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Which dead city should I visit?

As a traveler, there come’s a time when you done the following

  • Taken so many pictures that they all blur into each other … even the best pictures you’ve taken.
  • Talked to so many people in the hope of having that one trip or life altering conversation … only to realize that it is the combination of all those conversations that will help you.
  • Walked around so much that your feet hurt, your hips ache and your soul cries … only to figure out that sometimes being at home is where you’ll find yourself.

I feel like that time is already here, yet I always seem to daydream about going somewhere that will challenge me, so I’m trying to put together a bucket list of sorts. However how does someone who’s been to more than 1/3 of the world’s countries come up with a new bucket list?

Simple! Go where no one know you know or read about has gone before? Really simple! Go somewhere that you’ve read about, but no one else has come up with a plan to get to – this is a new thing called Dead City Tourism.

So here is the start of my dead city bucket list …

  1. Pripyat, Ukraine – Chernobyl Ground Zero
    Everyone’s heard of Chernobyl … some type of explosion happened there, I think … it could be a conspiracy theory. Anyway, the town of Prypiat used to be proud for being home to the Chernobyl Nuclear Power Plant workers. But something happened on 26 April 1986…It took three days before all permanent residents of Chernobyl and the Zone of alienation were evacuated due to unsafe levels of radioactivity. People from around the Soviet Union were forced to come and work here in order to liquidate the danger and evacuate the residents. Many of the workers died or had serious illness from radiation. This is all very sad … very sad … however 20 years later, it’s become a sort of macabre tourist attraction.


    Source : http://www.boredpanda.com/chernobyl-20-years-after-the-accident/

    You can take tours over there and view the ruins. Crazy, but I totally want to see this – just because it isn’t some god damn stupid all inclusive.

  2. Maunsell Sea Forts : UK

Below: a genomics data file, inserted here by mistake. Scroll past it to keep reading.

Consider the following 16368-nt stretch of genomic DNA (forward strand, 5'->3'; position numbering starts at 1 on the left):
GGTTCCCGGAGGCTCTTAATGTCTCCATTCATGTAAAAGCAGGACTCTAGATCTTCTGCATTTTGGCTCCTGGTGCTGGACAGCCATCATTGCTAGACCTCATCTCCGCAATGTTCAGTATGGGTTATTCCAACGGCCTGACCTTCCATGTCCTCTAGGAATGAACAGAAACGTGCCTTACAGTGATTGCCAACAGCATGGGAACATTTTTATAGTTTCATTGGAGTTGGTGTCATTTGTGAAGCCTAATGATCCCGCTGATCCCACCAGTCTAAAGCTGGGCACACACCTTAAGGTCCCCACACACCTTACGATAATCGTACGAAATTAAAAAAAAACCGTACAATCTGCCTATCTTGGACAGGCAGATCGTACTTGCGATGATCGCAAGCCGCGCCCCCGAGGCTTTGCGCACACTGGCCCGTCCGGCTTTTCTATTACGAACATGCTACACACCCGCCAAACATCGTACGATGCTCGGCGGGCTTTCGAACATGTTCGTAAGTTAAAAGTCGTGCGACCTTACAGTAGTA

The Maunsell Sea Forts were small fortified towers built in the Thames and Mersey estuaries during the Second World War to help defend the United Kingdom – but the main reason is that I want to visit the Principality of Sealand. Seriously … there is a place called Sealand.

    However I do have to get the right visa … since there was update. I doubt I’ll ever get there since there is only one guy who lives there and he might not have time to process my papers.

    Principality Notice
    PN 037/10: Update of visit and immigration regulations
    28 September 2010

  3. The Principality regrets that visits to and immigration into the Principality continue to be subject to restriction and that the application list for visas remains suspended.

    For exceptional cases only, the regulations quoted in official notice 017/02 apply.

    Questions or comment should be addressed to the Bureau of Internal Affairs [[email protected]] either by e-mail or post to our address below.

    Bureau of Internal Affairs
    5, The Row
    SEALAND 1001
    (c/o Sealand Post Bag, IP11 9SZ, UK)

  4. Gunkanjima, Japan

    Credits: Photos by 36-degrees on FlickrThis island was blocked off for years. In my first trip to Japan, I heard about this place, but of course in 2006, it was blocked off, then in 2009, they turned this little ruined island into a tourist attraction … seriously. People can make money out of anything. The landing ban on Hashima was lifted and the first tourist boats in years were to be allowed to land.Well I’m definitely going there … if the writing on this blog has anything to do with things … http://gakuranman.com/gunkanjima-ruins-of-a-forbidden-island/ – be warned … there is highly awesome photography in there.